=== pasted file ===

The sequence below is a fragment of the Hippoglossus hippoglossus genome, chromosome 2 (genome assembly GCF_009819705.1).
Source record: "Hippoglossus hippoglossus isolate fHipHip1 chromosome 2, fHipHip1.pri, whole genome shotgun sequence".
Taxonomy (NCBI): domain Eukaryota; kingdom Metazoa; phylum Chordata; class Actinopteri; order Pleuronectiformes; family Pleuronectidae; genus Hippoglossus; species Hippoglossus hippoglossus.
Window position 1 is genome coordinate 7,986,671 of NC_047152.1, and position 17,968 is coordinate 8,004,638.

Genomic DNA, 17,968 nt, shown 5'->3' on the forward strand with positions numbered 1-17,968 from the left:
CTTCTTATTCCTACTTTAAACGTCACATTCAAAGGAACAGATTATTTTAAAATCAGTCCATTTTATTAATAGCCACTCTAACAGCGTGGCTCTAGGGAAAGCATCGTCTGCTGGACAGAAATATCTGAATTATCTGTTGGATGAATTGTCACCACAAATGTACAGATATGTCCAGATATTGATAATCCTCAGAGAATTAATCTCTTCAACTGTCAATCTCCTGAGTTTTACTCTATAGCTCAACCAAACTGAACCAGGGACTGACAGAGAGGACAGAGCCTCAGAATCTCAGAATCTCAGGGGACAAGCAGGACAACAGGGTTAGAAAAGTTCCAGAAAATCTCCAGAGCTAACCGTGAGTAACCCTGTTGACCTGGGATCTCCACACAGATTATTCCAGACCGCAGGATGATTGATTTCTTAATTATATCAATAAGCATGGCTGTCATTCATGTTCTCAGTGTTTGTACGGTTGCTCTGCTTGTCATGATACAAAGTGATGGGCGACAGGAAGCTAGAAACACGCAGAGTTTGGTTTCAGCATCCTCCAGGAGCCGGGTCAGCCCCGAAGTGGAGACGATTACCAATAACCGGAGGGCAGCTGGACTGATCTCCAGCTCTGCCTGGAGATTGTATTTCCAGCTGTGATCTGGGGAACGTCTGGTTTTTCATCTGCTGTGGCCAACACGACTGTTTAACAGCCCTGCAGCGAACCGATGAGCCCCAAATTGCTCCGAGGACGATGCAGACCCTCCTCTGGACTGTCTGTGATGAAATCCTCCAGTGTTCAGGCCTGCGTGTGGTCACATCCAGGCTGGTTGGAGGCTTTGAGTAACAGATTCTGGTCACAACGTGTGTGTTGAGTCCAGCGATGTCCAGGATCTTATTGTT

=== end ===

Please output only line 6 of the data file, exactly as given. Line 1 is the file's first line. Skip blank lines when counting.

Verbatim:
CTTCTTATTCCTACTTTAAACGTCACATTCAAAGGAACAGATTATTTTAAAATCAGTCCATTTTATTAATAGCCACTCTAACAGCGTGGCTCTAGGGAAAGCATCGTCTGCTGGACAGAAATATCTGAATTATCTGTTGGATGAATTGTCACCACAAATGTACAGATATGTCCAGATATTGATAATCCTCAGAGAATTAATCTCTTCAACTGTCAATCTCCTGAGTTTTACTCTATAGCTCAACCAAACTGAACCAGGGACTGACAGAGAGGACAGAGCCTCAGAATCTCAGAATCTCAGGGGACAAGCAGGACAACAGGGTTAGAAAAGTTCCAGAAAATCTCCAGAGCTAACCGTGAGTAACCCTGTTGACCTGGGATCTCCACACAGATTATTCCAGACCGCAGGATGATTGATTTCTTAATTATATCAATAAGCATGGCTGTCATTCATGTTCTCAGTGTTTGTACGGTTGCTCTGCTTGTCATGATACAAAGTGATGGGCGACAGGAAGCTAGAAACACGCAGAGTTTGGTTTCAGCATCCTCCAGGAGCCGGGTCAGCCCCGAAGTGGAGACGATTACCAATAACCGGAGGGCAGCTGGACTGATCTCCAGCTCTGCCTGGAGATTGTATTTCCAGCTGTGATCTGGGGAACGTCTGGTTTTTCATCTGCTGTGGCCAACACGACTGTTTAACAGCCCTGCAGCGAACCGATGAGCCCCAAATTGCTCCGAGGACGATGCAGACCCTCCTCTGGACTGTCTGTGATGAAATCCTCCAGTGTTCAGGCCTGCGTGTGGTCACATCCAGGCTGGTTGGAGGCTTTGAGTAACAGATTCTGGTCACAACGTGTGTGTTGAGTCCAGCGATGTCCAGGATCTTATTGTT